Last year was the most fortunate year for the European Union in the solar energy sector. In 2019, the EU added 16.7 GW solar energy installations to its portfolio, increasing the number by 104% since 2018. The sharp rise marked the biggest growth in solar energy generation since 2010. So far, five member countries have contributed the most, including Spain (4.7 GW), Germany (4 GW), the Netherlands (2.5 GW), France (1.1 GW), and Poland (784 MW).
Although the other 18 member states are lagging behind to meet the EU’s energy plans, the majority of the members are contributing to the progress, including a significant Poland’s achievement. The country quadrupled its solar power installations from 203 MW connected to the grid in 2018 to 784 MW in 2019. In 2020, Poland is planning to almost double its installations to 1.3 GW. These changes are important for the EU and Poland, as the country is the biggest coal producer in the Union.
Previously, the country has been struggling to meet the Union’s renewable energy plans, but in 2019, Poland had a sharp rise in solar energy generation. Although the biggest renewable source is wind power, Poland is turning its focus on expanding the solar energy sector.
With many new projects on the way in Poland, Sun Investment Group – the leading solar plant developer in Central Europe – shares their take on it. The organization has been working with the Polish market for years, and they have already developed 109 MW solar power capacity in the country. And with the rapid increase in the solar energy market, the organization is expanding further. They have 500+ MW of projects under the advanced development stage in different regions around.
Deividas Varabauskas, CEO and managing partner at Sun Investment Group, comments on aspects contributing to the transition to renewables and the sector’s further growth. “We are excited that Poland is now turning to be one of the fastest-growing solar power producers in the European Union.
“We believe that the progress was only possible due to source-specific auctions organized by the state (for PV projects of less than 1MWp), which will soon be boosted even further by big PV projects that will replace wind projects in technology-neutral auctions as there are very few new wind projects that comply with new regulations. This is a win-win approach, as current price bids are very close to the market price, giving a predictable revenue for 15 years to the PV generator and very soon an additional revenue for the Polish state treasury.”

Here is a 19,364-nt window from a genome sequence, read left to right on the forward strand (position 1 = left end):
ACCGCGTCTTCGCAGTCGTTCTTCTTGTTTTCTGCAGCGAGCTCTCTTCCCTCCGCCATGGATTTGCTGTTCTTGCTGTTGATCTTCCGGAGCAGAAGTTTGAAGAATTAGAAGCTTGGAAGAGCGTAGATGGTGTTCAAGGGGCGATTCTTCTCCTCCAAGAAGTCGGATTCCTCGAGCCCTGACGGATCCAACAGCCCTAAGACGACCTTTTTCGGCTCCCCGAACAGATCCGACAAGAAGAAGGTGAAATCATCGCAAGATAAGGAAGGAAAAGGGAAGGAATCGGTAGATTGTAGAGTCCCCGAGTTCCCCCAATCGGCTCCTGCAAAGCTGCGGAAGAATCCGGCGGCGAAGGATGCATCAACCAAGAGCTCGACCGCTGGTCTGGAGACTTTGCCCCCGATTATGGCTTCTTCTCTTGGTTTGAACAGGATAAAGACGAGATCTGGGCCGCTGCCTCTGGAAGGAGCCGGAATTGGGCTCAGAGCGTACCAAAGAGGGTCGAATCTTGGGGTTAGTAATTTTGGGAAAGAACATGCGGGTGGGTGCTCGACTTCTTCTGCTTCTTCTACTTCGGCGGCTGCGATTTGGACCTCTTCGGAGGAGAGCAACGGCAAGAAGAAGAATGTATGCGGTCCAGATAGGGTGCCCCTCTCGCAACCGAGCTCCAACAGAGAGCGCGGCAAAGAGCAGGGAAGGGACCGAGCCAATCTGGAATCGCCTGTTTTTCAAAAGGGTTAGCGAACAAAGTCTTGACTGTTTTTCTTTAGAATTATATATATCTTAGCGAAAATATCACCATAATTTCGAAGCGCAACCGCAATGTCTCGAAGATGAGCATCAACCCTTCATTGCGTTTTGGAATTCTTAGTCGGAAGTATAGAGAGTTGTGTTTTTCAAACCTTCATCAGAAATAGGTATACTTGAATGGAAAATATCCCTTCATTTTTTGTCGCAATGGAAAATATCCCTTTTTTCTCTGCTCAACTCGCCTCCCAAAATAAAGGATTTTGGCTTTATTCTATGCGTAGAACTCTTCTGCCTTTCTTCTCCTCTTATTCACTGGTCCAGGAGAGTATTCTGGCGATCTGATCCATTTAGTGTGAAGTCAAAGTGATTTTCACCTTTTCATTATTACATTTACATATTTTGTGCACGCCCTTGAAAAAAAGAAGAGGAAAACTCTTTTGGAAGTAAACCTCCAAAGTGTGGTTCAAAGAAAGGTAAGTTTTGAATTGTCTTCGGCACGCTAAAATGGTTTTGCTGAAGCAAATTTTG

Mr Varabauskas adds that the transition to solar energy will benefit not only air quality and environment but also the Polish state treasury and energy system. “Due to the rising CO2 certificate prices, the state will soon start generating income from the difference between auction price awarded to the generator and a market price of electricity, that in a few years will become higher than auction price awarded to PV (photovoltaics) generators.
“The impact of CO2 European Emission Allowances price increases will severely affect power prices in Poland, as coal is the most CO2 intensive source of energy, and Poland is mostly dependent on coal for its power and heat generation.
“Obviously, this is an enormous motivation for Poland to transition from coal to renewables as soon as possible, however, it will still take a very significant time to fully transform its energy infrastructure, which means PV is going to help save money to Poland and its citizens and businesses.”
According to Mr Varabauskas, these changes would be impossible without the country’s government’s significant dedication to establishing the solar power production market in Poland. It is also very important that auction system is prolonged beyond 2021 to ensure the uninterrupted investments in new PV projects, as relying on purely market solutions is just wishful thinking, especially in the current economic recession environment.
“Although the solar energy market in Poland is in its early stage, the 2019 Global Infrastructure Index ranked the country as one of the top markets for clean energy production, which makes it very attractive to investments in solar energy and renewables.”
The European Union is growing its renewable energy market and breaking new records each year. The progress would be impossible without countries like Poland joining the train and expediting the transition. With many new projects on the way, the EU can expect even more prominent growth.
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